Before I started my engineering program, I had never taken a college math class before. I liked math, loved math in fact. I took advanced placement calculus in high school and got seven advanced placement credits on my transcript when I went to college. Extra credits that, as it turns out, allowed me graduate in four years with fewer electives. But as a bright-eyed freshman planning to major in English, I was herded through the basic university math placement test, told I was *(surprise!)* proficient, and sent to pursue my artsy, english-y, writerly future. *(I did not, as you’ve probably guessed, major in English.)*

I had fond memories of my high school math classes. Aside from a brief stumble in seventh grade, during which time I was busy fantasizing about boys and got a B in algebra *(the horror!)*, math came easily to me. I was thrilled when my sophomore geometry teacher recommended that I move up from standard math to honors math the following year. Because of this promotion, I was able to take calculus senior year. I found it fascinating.

I used to tell my dad, a chemical engineer and fellow math lover, how much I missed math after high school. I actually considered taking Calc 2 my freshman year of college just for fun, but I hated to waste time and tuition money on a class I didn’t need. So I marched on, eventually landing in the studio art program, the land of folks who, in general, dislike math – more on that in future posts. I still thought about math fondly, and hoped that one day I would have a reason to use it again.

I graduated with my BFA, became a graphic designer, and traveled further away from all things math. It had been so long since I’d done math of any kind I started to worry that I would forget how to do it. At one point I even picked up a calculus review book, hoping to dust off my math brain and do some problems “just because.” Nothing much came of that, since even a math lover, I realized, has trouble finding the motivation to do math problems unless she has a reason to do so.

Fast forward to the days and weeks after I got off the plane and started to piece together my plan for actually getting an engineering degree. The advisor at the engineering program where I will eventually earn my degree suggested I take my prerequisites at the local community college, so began looking into classes. My advanced placement test scores were more than ten years old, and the community college only counted test scores that had taken place in the previous two years. The only way to avoid taking a pile of algebra classes was to test into Calc 1, the highest level class I was allowed to test into. I would begin classes in the fall. I had three months.

I brushed off the calculus review book I’d bought years before and began to panic when I realized I didn’t understand *any* of it. I was a little…*a lot*…rusty. I swallowed my pride and headed to the book store to flip through some of the “math for dum dums”-style books. I ended up finding a set of books in the “Demystified” series that seemed clear and well-written. I flipped through the “PreCalculus Demystified” book and realized, no, I don’t really remember how to do any of this. I picked up “College Algebra Demystified” and flipped to the first few chapters. No…didn’t quite remember how to do those problems either. Thoroughly deflated, I picked up “Algebra Demystified.” This was ninth-grade algebra. The material I remembered how to do ended about halfway through the book. I stacked all three books into my arms and lugged them to the register.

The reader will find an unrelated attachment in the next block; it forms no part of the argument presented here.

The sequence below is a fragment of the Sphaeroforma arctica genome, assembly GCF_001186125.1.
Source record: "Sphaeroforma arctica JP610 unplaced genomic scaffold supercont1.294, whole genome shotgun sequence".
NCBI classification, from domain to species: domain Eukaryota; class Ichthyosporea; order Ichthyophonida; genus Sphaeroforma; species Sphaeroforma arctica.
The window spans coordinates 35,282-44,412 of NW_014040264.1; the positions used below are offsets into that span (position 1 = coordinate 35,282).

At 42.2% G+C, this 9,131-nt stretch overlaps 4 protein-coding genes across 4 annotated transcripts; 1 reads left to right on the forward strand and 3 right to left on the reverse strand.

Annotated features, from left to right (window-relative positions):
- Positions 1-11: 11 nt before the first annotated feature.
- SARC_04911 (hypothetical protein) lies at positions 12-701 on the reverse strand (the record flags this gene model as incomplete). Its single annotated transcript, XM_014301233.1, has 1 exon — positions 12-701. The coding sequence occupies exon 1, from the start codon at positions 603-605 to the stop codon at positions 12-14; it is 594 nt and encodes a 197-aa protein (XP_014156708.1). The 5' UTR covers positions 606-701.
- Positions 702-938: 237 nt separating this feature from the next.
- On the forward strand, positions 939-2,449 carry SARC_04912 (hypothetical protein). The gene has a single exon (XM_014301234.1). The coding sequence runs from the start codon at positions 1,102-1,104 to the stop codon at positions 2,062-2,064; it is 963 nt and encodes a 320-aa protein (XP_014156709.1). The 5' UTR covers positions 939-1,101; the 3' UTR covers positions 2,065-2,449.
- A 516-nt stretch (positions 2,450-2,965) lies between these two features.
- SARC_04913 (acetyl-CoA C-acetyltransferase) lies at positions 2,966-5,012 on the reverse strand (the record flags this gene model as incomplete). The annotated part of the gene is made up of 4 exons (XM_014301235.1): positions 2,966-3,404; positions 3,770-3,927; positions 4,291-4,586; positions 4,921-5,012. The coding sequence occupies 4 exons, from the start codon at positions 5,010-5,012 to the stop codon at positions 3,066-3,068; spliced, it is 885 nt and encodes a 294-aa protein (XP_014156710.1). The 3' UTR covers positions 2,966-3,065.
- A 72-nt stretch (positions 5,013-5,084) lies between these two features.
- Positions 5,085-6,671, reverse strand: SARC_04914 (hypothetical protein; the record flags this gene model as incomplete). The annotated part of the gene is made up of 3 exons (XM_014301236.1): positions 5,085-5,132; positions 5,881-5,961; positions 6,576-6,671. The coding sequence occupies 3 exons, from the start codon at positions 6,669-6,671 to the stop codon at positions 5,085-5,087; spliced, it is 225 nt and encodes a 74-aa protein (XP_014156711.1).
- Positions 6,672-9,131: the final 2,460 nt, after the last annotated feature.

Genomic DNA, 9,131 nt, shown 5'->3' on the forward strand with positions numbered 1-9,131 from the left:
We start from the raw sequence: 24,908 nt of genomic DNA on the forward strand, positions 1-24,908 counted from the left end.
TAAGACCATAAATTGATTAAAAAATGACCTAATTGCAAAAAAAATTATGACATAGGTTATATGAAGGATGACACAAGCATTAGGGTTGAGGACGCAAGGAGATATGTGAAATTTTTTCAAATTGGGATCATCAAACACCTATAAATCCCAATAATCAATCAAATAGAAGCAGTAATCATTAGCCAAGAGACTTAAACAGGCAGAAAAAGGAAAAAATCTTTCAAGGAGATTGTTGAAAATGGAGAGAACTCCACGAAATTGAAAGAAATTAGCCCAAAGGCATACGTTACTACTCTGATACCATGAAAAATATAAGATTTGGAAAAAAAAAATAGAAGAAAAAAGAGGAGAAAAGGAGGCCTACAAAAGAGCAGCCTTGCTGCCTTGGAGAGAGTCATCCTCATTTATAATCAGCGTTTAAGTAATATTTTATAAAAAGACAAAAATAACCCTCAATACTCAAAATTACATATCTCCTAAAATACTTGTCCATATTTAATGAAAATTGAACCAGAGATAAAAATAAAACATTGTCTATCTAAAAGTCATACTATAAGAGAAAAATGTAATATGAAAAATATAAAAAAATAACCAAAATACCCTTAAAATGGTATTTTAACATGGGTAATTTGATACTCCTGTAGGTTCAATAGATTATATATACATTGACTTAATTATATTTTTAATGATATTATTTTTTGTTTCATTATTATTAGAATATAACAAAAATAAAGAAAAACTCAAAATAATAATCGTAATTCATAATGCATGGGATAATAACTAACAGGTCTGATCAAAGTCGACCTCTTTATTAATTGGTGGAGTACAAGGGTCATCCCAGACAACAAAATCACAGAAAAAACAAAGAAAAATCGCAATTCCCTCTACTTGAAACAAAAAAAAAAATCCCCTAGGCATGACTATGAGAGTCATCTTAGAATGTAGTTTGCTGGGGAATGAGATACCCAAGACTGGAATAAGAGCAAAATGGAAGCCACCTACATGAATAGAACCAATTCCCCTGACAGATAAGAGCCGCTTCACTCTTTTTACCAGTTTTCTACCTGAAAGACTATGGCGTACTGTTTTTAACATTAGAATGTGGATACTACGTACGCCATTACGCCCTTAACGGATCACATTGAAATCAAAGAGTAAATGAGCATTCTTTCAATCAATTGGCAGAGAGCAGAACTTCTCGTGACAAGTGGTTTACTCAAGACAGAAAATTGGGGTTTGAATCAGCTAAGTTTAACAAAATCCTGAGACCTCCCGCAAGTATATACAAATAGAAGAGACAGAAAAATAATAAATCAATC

I spent the next three months working my way through examples, practice problems and end-of-chapter “tests.” I will be forever indebted to Rhonda Huettenmueller, author of those three books. Her books were so helpful; I would recommend them to anyone. If I ever meet her in person, I will buy her a cake…and balloons…and a bottle of expensive wine. She helped me get my math groove back.

I had to register for fall classes before I was able to finish my review. The only necessary class I could take that didn’t require calculus was Chemistry. I was able to test into the appropriate level of algebra to enroll for that class, knowing I would have to finish my review and test into Calc 1 before I could enroll for spring classes. I was only allowed to take the math placement test twice per year. The next test would be my only chance.

I downloaded precalculus exam review packets from the college website and studied them tirelessly. When I finished the review, I went into the testing center to take my placement test. I was literally shaking as I clicked the final “submit” button after completing all the questions. The score appeared on the screen immediately. *I did it.*

Of course this would only be the first of many times that I would be tested. The first of many times that I would need to prove, as much to myself as to anyone else, that I could, and would, do it.

Great! I forgot that you had to go back to reviewing high school algebra. That makes me feel better, because I’ve forgotten everything as well, and I was extremely disappointed in myself. When I took the GRE a few years ago, my math review was very strenuous. I ended up doing alright, but I’ll keep in mind the “Demystified” books should I need to try my hand again. Congrats on getting back up to speed, and much more than that by now!

Oh don’t be disappointed in yourself! We lose skills so quickly if we don’t use them. Even since I’ve been back in school, if a semester or two goes by between when I learn something and when I have to apply it in another class, I go running for my notes and old textbooks. It’s so easy to forget. Luckily, once you realize you can get it back with a little study, you feel a bit less panicked when it happens.